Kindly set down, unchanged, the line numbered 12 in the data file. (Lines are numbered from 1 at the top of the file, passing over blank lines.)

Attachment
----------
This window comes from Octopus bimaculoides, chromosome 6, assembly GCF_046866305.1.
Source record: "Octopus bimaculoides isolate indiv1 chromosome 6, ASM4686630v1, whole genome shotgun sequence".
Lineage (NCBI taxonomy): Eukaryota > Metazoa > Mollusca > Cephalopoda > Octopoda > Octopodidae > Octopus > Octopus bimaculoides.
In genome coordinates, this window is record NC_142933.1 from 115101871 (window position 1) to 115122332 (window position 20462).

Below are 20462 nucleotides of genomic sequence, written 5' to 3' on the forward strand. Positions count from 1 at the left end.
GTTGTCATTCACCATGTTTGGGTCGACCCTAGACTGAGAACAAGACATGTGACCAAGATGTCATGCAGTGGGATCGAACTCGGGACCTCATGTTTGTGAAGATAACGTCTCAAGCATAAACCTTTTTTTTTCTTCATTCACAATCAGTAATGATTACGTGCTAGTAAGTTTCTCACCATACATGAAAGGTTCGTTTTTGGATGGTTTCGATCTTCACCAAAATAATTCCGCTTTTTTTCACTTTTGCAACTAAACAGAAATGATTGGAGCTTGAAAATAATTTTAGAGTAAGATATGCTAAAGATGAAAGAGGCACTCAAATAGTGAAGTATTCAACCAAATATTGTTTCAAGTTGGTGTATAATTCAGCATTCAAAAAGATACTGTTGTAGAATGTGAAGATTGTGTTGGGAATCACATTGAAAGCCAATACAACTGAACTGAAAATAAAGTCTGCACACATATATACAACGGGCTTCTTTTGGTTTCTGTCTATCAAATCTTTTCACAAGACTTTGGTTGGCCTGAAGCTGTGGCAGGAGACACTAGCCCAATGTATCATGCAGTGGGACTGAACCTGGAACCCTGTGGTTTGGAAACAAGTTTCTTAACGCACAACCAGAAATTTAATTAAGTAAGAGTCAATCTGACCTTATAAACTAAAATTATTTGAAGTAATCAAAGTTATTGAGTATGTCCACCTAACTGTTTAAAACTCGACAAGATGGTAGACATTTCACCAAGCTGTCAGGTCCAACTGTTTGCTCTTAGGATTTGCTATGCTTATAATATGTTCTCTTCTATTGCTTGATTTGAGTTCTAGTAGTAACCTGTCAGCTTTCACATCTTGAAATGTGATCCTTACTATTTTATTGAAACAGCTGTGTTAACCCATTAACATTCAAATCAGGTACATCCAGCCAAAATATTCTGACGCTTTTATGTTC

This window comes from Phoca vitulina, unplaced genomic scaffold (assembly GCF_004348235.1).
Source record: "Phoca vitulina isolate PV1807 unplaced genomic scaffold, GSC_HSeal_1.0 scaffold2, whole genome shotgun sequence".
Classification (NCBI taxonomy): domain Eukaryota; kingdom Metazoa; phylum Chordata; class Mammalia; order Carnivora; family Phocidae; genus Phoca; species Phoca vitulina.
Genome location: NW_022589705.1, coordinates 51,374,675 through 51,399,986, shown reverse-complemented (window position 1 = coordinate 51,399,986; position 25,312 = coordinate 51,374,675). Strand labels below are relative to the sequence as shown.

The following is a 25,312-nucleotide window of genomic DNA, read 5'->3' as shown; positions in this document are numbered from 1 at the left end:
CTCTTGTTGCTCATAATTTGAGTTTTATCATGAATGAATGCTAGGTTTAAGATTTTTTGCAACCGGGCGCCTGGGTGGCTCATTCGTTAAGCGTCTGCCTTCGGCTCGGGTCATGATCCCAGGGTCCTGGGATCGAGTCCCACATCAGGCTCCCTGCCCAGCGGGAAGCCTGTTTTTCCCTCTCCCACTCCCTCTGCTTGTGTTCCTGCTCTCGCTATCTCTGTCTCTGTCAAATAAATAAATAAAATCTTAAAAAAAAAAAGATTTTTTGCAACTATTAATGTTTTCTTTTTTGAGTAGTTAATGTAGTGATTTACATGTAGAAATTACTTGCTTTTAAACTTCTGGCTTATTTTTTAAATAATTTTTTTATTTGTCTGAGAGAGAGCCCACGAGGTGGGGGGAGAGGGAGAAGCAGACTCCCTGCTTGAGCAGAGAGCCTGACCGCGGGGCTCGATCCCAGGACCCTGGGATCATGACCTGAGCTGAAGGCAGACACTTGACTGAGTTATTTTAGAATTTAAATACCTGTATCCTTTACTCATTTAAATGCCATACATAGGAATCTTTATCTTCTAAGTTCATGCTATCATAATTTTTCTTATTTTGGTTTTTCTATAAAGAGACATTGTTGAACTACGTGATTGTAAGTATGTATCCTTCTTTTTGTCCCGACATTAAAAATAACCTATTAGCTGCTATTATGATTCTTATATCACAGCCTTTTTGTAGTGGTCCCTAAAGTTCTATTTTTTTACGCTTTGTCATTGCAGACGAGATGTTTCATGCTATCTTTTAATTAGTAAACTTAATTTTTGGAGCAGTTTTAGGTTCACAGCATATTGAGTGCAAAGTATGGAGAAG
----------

CTCTTGTTGCTCATAATTTGAGTTTTATCATGAATGAATGCTAGGTTTAAGATTTTTTGCAACCGGGCGCCTGGGTGGCTCATTCGTTAAGCGTCTGCCTTCGGCTCGGGTCATGATCCCAGGGTCCTGGGATCGAGTCCCACATCAGGCTCCCTGCCCAGCGGGAAGCCTGTTTTTCCCTCTCCCACTCCCTCTGCTTGTGTTCCTGCTCTCGCTATCTCTGTCTCTGTCAAATAAATAAATAAAATCTTAAAAAAAAAAAGATTTTTTGCAACTATTAATGTTTTCTTTTTTGAGTAGTTAATGTAGTGATTTACATGTAGAAATTACTTGCTTTTAAACTTCTGGCTTATTTTTTAAATAATTTTTTTATTTGTCTGAGAGAGAGCCCACGAGGTGGGGGGAGAGGGAGAAGCAGACTCCCTGCTTGAGCAGAGAGCCTGACCGCGGGGCTCGATCCCAGGACCCTGGGATCATGACCTGAGCTGAAGGCAGACACTTGACTGAGTTATTTTAGAATTTAAATACCTGTATCCTTTACTCATTTAAATGCCATACATAGGAATCTTTATCTTCTAAGTTCATGCTATCATAATTTTTCTTATTTTGGTTTTTCTATAAAGAGACATTGTTGAACTACGTGATTGTAAGTATGTATCCTTCTTTTTGTCCCGACATTAAAAATAACCTATTAGCTGCTATTATGATTCTTATATCACAGCCTTTTTGTAGTGGTCCCTAAAGTTCTATTTTTTTACGCTTTGTCATTGCAGACGAGATGTTTCATGCTATCTTTTAATTAGTAAACTTAATTTTTGGAGCAGTTTTAGGTTCACAGCATATTGAGTGCAAAGTATGGAGAAG